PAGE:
I was commissioned by a family friend to upholster an antique slipper chair last summer. This filled me with excitement and dread at the same time as I had only traditionally upholstered one piece of furniture up until then, but I do enjoy a challenge! The chair had belonged to customer's Grandmother and had been in the family for over 100 years.

There were a few repairs to complete on the chair which became apparent after stripping back. One of these being to a small round moulding that was missing on the top curve of the chair. My lovely neighbour Toni, who makes lots of extraordinary wonderful things using wood, managed to create an exact copy, what a star!

Once all the repairs were complete I started the renovation by attaching webbing, ensuring it was extremely taut. This was followed by attaching 12oz hessian, held in place with tacks.

Loose bridle ties were then created with a backstitch around the edge of the seat and in corridors across it, using a curved needle and upholstery twine. Coir fibre was stuffed under the bridle ties, working from the centre outwards. This part of the process can be very time consuming as you need the fibre to be as teased as possible.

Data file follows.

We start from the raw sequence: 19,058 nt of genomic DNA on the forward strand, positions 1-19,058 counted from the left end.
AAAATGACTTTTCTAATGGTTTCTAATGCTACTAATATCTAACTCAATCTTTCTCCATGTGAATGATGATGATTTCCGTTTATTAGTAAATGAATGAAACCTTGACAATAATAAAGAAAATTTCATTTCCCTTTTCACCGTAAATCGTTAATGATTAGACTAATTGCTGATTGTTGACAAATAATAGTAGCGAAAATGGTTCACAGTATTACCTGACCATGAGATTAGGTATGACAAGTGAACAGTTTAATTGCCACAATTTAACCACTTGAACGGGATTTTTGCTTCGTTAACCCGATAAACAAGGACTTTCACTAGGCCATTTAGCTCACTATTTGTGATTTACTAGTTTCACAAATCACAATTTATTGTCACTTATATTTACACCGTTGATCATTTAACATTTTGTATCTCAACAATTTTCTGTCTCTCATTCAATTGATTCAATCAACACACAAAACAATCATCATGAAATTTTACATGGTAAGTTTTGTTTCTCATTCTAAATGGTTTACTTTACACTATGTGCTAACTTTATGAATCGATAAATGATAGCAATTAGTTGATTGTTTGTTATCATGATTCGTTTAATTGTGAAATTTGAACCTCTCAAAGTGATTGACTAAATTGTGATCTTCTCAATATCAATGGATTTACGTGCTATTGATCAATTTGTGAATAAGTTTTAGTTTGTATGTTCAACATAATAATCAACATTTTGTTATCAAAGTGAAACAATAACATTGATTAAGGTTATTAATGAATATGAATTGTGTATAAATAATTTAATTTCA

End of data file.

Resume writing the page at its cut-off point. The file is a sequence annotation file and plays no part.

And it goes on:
At this point, probably because I was enjoying the experience, I stopped taking as many photos. Although somehow continued taking photos of the very bored puppy waiting for me to throw a ball in the garden!

I attached scrim and did a blind stitch and top stitch all the way around the edge.

I attached more bridle ties and the second stuffing of mixed animal hair. This was followed by calico which stitched to the scrim.

Working from the top downwards, I attached the top fabric and began buttoning.

Double piping was then attached all the way around the edge.  The back fabric was attached using tacks.

And that is it all finished, with one very happy customer! I feel like I learnt so much upholstering this chair and hope to improve on the skills I picked up during this process.

www.snugupholstery.com